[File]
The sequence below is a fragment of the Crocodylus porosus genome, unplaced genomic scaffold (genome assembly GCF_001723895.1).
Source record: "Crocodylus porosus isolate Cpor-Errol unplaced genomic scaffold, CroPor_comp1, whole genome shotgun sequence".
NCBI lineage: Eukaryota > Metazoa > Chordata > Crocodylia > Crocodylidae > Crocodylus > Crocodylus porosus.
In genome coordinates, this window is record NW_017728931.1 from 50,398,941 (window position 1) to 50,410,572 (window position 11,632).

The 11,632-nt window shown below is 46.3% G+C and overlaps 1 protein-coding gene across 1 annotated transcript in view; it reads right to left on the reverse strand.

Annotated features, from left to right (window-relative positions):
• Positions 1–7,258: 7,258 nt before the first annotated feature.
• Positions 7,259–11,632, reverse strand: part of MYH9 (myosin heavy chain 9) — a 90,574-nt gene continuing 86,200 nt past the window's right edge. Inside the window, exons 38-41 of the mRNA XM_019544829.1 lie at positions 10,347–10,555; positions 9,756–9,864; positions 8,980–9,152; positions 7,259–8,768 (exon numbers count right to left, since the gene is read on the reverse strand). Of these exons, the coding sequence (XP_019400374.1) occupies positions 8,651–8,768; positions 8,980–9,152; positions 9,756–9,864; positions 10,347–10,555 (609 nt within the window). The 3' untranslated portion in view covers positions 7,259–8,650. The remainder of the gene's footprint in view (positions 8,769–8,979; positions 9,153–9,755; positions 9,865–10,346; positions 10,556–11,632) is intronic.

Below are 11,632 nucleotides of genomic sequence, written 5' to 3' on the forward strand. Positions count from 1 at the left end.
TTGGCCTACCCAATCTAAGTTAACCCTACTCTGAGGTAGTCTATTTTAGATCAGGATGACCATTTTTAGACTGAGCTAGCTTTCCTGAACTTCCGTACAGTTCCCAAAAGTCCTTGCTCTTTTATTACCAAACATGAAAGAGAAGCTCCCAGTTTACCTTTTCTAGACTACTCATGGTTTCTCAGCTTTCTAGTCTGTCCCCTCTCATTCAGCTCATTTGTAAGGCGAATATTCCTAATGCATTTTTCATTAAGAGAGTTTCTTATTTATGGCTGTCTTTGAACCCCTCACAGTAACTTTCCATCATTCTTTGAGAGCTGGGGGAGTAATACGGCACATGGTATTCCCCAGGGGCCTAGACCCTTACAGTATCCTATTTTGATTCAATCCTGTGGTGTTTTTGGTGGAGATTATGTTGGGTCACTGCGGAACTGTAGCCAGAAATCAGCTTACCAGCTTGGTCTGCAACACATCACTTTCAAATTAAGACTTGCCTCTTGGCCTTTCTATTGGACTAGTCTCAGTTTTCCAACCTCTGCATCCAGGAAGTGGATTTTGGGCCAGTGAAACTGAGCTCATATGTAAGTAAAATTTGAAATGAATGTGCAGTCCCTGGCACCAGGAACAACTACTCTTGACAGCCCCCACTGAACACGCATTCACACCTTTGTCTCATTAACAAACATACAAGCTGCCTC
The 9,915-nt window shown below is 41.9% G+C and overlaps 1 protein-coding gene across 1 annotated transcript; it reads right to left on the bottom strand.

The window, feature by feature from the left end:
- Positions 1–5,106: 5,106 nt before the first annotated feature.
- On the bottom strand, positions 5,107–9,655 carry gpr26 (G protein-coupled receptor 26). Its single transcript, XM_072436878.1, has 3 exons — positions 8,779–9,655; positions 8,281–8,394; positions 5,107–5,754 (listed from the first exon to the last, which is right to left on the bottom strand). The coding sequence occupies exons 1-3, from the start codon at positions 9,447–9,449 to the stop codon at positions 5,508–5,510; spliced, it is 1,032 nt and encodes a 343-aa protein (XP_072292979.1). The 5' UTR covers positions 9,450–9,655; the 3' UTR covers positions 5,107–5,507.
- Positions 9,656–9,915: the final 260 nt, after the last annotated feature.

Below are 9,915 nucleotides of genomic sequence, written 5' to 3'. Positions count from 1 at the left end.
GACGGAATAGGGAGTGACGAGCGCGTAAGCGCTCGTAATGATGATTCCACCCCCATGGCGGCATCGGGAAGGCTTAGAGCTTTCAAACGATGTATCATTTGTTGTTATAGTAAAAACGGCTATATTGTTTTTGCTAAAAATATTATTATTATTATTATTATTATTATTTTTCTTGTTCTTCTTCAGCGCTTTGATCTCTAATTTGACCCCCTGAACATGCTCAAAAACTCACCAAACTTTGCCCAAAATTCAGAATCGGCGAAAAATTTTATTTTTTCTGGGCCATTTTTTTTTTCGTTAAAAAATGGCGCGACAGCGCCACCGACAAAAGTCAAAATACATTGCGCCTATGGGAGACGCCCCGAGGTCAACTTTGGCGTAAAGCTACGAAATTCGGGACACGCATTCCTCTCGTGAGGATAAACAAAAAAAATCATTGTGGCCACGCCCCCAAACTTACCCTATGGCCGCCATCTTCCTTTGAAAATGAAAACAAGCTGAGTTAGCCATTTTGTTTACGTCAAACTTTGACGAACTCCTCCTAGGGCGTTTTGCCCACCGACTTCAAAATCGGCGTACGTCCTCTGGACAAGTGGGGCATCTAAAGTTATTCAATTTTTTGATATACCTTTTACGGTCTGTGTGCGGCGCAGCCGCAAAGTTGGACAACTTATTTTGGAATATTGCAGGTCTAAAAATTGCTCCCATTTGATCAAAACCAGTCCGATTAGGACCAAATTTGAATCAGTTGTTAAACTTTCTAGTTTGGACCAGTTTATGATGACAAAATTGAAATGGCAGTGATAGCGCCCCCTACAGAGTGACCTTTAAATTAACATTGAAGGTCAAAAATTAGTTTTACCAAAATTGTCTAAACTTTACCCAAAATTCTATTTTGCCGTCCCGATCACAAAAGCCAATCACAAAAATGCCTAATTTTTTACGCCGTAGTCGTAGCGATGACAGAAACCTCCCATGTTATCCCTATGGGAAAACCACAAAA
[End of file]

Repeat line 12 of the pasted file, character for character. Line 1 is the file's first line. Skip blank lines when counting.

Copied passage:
The window, feature by feature from the left end: